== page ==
Skype anywhere

The VoSKY Call Center is a small box from Actiontec that lets you make a Skype phone call from any phone, even out at the airport.

Skype, of course, is the software that lets you make calls anywhere in the world for free or very little money (commonly only two or three cents a minute even for international calls to people not using Skype). It is free to download from

You connect the VoSKY box to your computer and phone jack, and you can then call it from any phone. It will work like an automatic phone operator; you tell it what number you want to call, and the call goes out. Conversely, it can handle incoming Skype calls and transfer those to any phone number you give it.

An interesting sidelight here is that the device can be plugged into a phone and computer at Internet cafes in countries that have limited broadband service. Then any call to that number can be re-routed to an international number and only the Skype rates will be involved. We found the box for US$62 at Get technical info from the Actiontec Web site:

Growing the family tree

There’s a new Web site and service for creating a chart of your family tree, and it is by far the best we’ve ever seen.

The site is called, and it lets you attach photos, commentary and sound to a treelike structure representing your extended family or group, past and present. Anyone on the tree can add his own stories, pictures and memories.

The leaves, so to speak, are linked to each other; a change in one is recognized by the others. A broadcast e-mail can be directed to all members who have an address listed. Clicking on the “people” tab can show you everyone at once in a huge display of close relatives and distant cousins.

When you begin a family tree here, Amiglia creates a new Web site: That site can be password-protected. Any information you want can be added to tabs on the site and associated with the people in it. You can add photos, slide shows and entire videos. We added photos of a visit to the mountain tram ride in Palm Springs, Calif., and the site created links to all family members identified in the photos.

The site is in beta testing right now and free to all comers. A calendar will be added soon, allowing for the scheduling of family reunions and other events. After beta testing is over, general membership will remain free, with one gigabyte of storage. Above that, the charge will be US$50 a year for 100 gigabytes of storage. That’s enough for 20,000 photos and a lot of explanations.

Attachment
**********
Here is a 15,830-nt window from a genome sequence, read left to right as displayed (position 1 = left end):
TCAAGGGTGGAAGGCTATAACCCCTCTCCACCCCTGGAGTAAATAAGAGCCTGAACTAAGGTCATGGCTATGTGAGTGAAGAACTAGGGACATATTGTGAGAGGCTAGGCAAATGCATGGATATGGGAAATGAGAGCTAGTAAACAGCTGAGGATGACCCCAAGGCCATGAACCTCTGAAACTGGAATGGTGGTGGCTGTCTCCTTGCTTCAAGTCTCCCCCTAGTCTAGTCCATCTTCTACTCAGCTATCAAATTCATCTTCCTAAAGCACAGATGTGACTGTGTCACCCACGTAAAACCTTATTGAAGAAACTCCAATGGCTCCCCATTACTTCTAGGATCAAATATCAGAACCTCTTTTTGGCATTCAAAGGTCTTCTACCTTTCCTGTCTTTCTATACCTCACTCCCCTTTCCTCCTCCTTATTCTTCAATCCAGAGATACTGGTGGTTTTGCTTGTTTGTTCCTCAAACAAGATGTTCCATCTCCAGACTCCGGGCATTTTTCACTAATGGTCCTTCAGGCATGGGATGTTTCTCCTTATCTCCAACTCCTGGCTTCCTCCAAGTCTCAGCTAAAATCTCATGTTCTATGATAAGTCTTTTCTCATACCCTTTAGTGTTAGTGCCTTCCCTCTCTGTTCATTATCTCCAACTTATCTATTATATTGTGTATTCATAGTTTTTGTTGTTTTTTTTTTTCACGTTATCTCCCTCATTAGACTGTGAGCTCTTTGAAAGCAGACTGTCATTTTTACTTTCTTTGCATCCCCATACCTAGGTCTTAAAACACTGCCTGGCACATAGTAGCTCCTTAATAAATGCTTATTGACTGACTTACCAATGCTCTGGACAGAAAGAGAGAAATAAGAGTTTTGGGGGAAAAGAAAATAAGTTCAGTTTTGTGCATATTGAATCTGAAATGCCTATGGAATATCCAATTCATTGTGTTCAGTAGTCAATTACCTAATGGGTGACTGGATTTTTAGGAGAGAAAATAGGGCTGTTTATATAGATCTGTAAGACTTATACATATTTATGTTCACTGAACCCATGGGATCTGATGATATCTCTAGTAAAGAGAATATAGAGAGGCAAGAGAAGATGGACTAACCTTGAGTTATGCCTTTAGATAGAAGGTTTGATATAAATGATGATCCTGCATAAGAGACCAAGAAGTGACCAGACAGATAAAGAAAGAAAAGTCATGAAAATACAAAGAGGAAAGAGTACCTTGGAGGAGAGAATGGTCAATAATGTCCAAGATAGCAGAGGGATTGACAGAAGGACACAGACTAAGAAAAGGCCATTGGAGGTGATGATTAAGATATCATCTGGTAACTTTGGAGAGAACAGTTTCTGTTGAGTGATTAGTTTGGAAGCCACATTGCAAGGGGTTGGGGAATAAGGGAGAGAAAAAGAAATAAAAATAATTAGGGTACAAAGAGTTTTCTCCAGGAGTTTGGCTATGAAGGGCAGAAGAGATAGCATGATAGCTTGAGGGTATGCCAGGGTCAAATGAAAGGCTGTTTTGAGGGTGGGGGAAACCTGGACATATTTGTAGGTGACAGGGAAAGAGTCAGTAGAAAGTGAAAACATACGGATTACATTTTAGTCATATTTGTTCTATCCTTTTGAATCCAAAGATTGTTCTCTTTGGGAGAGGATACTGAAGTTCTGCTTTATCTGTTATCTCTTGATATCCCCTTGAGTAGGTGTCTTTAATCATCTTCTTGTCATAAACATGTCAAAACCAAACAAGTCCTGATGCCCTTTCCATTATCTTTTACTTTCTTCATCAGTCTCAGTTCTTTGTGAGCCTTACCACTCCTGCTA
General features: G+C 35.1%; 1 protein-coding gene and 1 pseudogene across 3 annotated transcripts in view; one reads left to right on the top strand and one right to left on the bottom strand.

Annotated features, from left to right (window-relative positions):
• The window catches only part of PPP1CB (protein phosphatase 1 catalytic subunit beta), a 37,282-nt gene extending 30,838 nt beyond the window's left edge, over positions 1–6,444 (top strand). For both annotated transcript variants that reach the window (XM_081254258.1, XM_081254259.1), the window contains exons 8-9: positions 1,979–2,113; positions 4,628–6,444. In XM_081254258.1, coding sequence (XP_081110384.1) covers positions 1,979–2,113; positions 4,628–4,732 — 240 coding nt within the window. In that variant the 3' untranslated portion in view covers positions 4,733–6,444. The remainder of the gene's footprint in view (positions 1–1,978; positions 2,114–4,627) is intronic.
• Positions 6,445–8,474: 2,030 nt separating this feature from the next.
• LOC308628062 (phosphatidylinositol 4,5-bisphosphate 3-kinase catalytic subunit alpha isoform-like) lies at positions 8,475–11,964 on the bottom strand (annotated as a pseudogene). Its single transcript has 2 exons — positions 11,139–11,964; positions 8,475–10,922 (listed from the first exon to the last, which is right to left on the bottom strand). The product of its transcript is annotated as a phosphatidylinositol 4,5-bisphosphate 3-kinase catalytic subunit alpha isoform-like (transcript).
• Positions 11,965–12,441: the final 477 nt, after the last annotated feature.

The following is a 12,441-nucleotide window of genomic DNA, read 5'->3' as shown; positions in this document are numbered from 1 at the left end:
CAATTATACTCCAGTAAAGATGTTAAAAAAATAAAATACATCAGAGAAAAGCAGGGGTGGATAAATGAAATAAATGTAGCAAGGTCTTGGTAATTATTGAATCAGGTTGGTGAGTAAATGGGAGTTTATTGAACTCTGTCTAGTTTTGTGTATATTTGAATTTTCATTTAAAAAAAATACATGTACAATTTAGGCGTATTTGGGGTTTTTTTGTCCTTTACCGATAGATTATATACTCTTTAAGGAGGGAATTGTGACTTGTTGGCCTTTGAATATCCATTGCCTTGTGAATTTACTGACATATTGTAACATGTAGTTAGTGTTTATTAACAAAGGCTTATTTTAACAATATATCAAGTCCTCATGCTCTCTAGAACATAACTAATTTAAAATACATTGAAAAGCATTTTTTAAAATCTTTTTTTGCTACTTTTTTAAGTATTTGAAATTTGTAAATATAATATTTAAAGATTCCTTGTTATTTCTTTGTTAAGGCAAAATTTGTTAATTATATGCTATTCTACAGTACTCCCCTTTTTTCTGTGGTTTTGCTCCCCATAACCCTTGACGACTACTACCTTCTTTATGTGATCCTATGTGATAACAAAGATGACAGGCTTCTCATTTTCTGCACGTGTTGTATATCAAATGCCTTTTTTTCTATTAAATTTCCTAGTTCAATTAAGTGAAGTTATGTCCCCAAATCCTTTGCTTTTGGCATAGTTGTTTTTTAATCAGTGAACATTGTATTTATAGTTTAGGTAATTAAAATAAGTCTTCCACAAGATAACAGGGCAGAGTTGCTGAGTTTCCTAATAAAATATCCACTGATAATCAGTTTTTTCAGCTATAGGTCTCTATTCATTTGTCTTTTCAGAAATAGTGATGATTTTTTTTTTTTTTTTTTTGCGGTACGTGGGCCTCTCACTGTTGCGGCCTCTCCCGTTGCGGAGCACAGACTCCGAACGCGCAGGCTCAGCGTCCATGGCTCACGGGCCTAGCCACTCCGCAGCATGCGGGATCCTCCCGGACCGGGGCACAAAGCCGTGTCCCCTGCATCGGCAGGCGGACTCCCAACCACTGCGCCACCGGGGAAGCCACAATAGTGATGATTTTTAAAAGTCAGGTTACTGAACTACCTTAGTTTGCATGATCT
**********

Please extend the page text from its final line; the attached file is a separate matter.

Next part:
Ghost sites

Recently we wanted to start up a new Web site for children and went to to see if our choice of name was already taken. Yes, it was, and so were dozens of other kid-friendly names.

A new tribe of “Internet squatters” have taken up residence out there in the ether. They register lots of domain names so they can later turn around and sell them. Usually there’s a minimal fee. The one we wanted was on sale for US$1,500, about US$1,495 more than we were willing to pay.

How can these people afford to register dozens and even hundreds of ghost Web sites? It turns out there are companies like that offer Web hosting really cheap.

The basic Dotster package provides one Web site and five gigabytes of storage for less than $10 a month. For just over $10 a month you can register 50 domain names and have 10 gigabytes of storage. Even the most basic service includes e-mail, anti-virus and anti-spam software, plus “Web analytics,” which tells you how many people have gone to your site. Other software is thrown in to let you create blogs, guestbooks and photo galleries. Cheap, eh? Someday everyone in the world will have a personal Web site.


At A great new children’s Web site from AOL. This was very impressive. Games, music, bedtime stories, movie clips from “Bambi” and all of “The Little Princess,” a classic Shirley Temple movie. Because AOL is a division of entertainment giant Time/Warner, it has an enormous advantage with a children’s site. There’s no reason why much of the huge library of Time/Warner movies and educational films could not be made available. Tough to compete with that.

An interesting and amusing feature of this site is the tiny tot critics. Little kids rank toys. We liked a criticism by Matthew H., of Missouri, age four, commenting on a Tigger the tiger stuffed toy: “It’s too young for me.”

The numbers report

An Associated Press poll found that four of every 10 Americans play video games, and 45 per cent of those play games online. Other studies have indicated that the increasing amount of money and time being spent on video games has affected movie revenues. The two categories are roughly equal now.

The International numbers report

Verisign, an Internet service company, reports that 8.5 million new Internet domains were registered in the third quarter of 2005, a 33 per cent increase over the same period the previous year. It’s about a 100 per cent increase from the third quarter of the year before that. The Internet is currently used by more than a billion people.

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